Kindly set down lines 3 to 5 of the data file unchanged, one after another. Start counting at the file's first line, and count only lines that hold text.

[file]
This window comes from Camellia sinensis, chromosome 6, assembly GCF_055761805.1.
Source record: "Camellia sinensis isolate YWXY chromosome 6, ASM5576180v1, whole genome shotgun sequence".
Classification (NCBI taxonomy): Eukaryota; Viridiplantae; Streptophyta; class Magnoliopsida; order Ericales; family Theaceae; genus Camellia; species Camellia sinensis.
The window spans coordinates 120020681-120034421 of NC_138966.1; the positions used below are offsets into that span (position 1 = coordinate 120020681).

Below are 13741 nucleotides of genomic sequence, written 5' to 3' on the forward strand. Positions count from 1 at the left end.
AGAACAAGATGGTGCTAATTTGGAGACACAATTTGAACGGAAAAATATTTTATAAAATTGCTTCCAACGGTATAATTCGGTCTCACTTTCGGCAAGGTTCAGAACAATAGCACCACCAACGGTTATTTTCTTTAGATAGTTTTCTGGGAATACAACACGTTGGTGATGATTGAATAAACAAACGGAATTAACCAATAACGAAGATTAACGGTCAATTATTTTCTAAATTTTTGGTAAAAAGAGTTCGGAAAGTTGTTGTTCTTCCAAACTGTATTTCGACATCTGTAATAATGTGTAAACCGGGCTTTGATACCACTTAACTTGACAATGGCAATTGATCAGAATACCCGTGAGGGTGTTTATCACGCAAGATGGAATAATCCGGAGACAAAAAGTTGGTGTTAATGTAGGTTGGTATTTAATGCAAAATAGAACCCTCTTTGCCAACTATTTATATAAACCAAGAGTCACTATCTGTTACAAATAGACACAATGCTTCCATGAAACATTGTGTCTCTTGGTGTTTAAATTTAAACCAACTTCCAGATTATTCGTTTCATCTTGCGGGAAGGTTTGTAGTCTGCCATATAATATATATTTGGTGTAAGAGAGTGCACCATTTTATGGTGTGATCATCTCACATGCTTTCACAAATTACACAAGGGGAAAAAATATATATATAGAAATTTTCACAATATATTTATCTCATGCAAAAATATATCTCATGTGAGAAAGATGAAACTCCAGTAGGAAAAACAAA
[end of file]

Classification (NCBI taxonomy): Eukaryota; Viridiplantae; Streptophyta; class Magnoliopsida; order Ericales; family Theaceae; genus Camellia; species Camellia sinensis.
The window spans coordinates 120020681-120034421 of NC_138966.1; the positions used below are offsets into that span (position 1 = coordinate 120020681).

Below are 13741 nucleotides of genomic sequence, written 5' to 3' on the forward strand. Positions count from 1 at the left end.